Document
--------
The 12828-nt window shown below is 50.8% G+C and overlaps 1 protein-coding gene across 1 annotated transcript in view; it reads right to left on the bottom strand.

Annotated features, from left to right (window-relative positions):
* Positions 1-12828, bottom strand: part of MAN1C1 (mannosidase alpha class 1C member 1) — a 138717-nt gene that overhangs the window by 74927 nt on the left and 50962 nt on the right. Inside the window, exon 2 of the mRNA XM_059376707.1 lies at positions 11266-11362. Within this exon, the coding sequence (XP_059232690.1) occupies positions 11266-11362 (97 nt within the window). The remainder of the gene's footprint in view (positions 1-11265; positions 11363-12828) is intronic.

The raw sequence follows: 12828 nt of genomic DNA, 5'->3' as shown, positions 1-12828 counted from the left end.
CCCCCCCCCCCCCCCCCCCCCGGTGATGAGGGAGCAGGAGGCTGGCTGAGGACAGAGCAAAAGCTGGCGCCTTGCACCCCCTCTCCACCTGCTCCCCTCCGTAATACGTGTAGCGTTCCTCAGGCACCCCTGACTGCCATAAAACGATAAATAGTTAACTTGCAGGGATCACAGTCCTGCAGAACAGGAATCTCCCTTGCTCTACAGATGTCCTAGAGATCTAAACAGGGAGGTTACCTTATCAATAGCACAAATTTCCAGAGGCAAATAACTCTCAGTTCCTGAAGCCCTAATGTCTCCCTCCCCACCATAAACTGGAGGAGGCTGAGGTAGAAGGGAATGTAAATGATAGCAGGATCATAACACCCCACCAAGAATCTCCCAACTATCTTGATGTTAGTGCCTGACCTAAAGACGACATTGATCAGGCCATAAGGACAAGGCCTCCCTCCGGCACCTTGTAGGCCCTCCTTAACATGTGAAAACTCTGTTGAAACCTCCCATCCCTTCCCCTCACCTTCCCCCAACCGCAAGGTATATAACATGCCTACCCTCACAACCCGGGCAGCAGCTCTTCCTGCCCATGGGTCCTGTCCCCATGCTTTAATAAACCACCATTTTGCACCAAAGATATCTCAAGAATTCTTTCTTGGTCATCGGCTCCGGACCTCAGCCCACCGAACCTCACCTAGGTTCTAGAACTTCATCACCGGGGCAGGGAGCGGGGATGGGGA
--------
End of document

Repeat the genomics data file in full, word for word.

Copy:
The 12828-nt window shown below is 50.8% G+C and overlaps 1 protein-coding gene across 1 annotated transcript in view; it reads right to left on the bottom strand.

Annotated features, from left to right (window-relative positions):
* Positions 1-12828, bottom strand: part of MAN1C1 (mannosidase alpha class 1C member 1) — a 138717-nt gene that overhangs the window by 74927 nt on the left and 50962 nt on the right. Inside the window, exon 2 of the mRNA XM_059376707.1 lies at positions 11266-11362. Within this exon, the coding sequence (XP_059232690.1) occupies positions 11266-11362 (97 nt within the window). The remainder of the gene's footprint in view (positions 1-11265; positions 11363-12828) is intronic.

The raw sequence follows: 12828 nt of genomic DNA, 5'->3' as shown, positions 1-12828 counted from the left end.
CCCCCCCCCCCCCCCCCCCCCGGTGATGAGGGAGCAGGAGGCTGGCTGAGGACAGAGCAAAAGCTGGCGCCTTGCACCCCCTCTCCACCTGCTCCCCTCCGTAATACGTGTAGCGTTCCTCAGGCACCCCTGACTGCCATAAAACGATAAATAGTTAACTTGCAGGGATCACAGTCCTGCAGAACAGGAATCTCCCTTGCTCTACAGATGTCCTAGAGATCTAAACAGGGAGGTTACCTTATCAATAGCACAAATTTCCAGAGGCAAATAACTCTCAGTTCCTGAAGCCCTAATGTCTCCCTCCCCACCATAAACTGGAGGAGGCTGAGGTAGAAGGGAATGTAAATGATAGCAGGATCATAACACCCCACCAAGAATCTCCCAACTATCTTGATGTTAGTGCCTGACCTAAAGACGACATTGATCAGGCCATAAGGACAAGGCCTCCCTCCGGCACCTTGTAGGCCCTCCTTAACATGTGAAAACTCTGTTGAAACCTCCCATCCCTTCCCCTCACCTTCCCCCAACCGCAAGGTATATAACATGCCTACCCTCACAACCCGGGCAGCAGCTCTTCCTGCCCATGGGTCCTGTCCCCATGCTTTAATAAACCACCATTTTGCACCAAAGATATCTCAAGAATTCTTTCTTGGTCATCGGCTCCGGACCTCAGCCCACCGAACCTCACCTAGGTTCTAGAACTTCATCACCGGGGCAGGGAGCGGGGATGGGGA